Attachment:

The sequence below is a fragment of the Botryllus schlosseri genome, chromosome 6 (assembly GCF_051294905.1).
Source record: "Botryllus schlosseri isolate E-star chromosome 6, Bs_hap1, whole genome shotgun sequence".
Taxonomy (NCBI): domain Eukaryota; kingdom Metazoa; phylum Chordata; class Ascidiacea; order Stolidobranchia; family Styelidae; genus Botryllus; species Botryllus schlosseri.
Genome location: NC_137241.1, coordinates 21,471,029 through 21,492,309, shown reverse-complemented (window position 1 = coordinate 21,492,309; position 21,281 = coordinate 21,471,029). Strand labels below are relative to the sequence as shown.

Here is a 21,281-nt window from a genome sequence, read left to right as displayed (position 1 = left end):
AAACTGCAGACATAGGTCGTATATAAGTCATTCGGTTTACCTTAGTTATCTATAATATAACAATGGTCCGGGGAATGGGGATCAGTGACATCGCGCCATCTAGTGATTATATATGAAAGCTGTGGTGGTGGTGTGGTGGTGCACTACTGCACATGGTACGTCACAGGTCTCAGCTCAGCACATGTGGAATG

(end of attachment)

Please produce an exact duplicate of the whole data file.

The sequence below is a fragment of the Botryllus schlosseri genome, chromosome 6 (assembly GCF_051294905.1).
Source record: "Botryllus schlosseri isolate E-star chromosome 6, Bs_hap1, whole genome shotgun sequence".
Taxonomy (NCBI): domain Eukaryota; kingdom Metazoa; phylum Chordata; class Ascidiacea; order Stolidobranchia; family Styelidae; genus Botryllus; species Botryllus schlosseri.
Genome location: NC_137241.1, coordinates 21,471,029 through 21,492,309, shown reverse-complemented (window position 1 = coordinate 21,492,309; position 21,281 = coordinate 21,471,029). Strand labels below are relative to the sequence as shown.

Here is a 21,281-nt window from a genome sequence, read left to right as displayed (position 1 = left end):
AAACTGCAGACATAGGTCGTATATAAGTCATTCGGTTTACCTTAGTTATCTATAATATAACAATGGTCCGGGGAATGGGGATCAGTGACATCGCGCCATCTAGTGATTATATATGAAAGCTGTGGTGGTGGTGTGGTGGTGCACTACTGCACATGGTACGTCACAGGTCTCAGCTCAGCACATGTGGAATG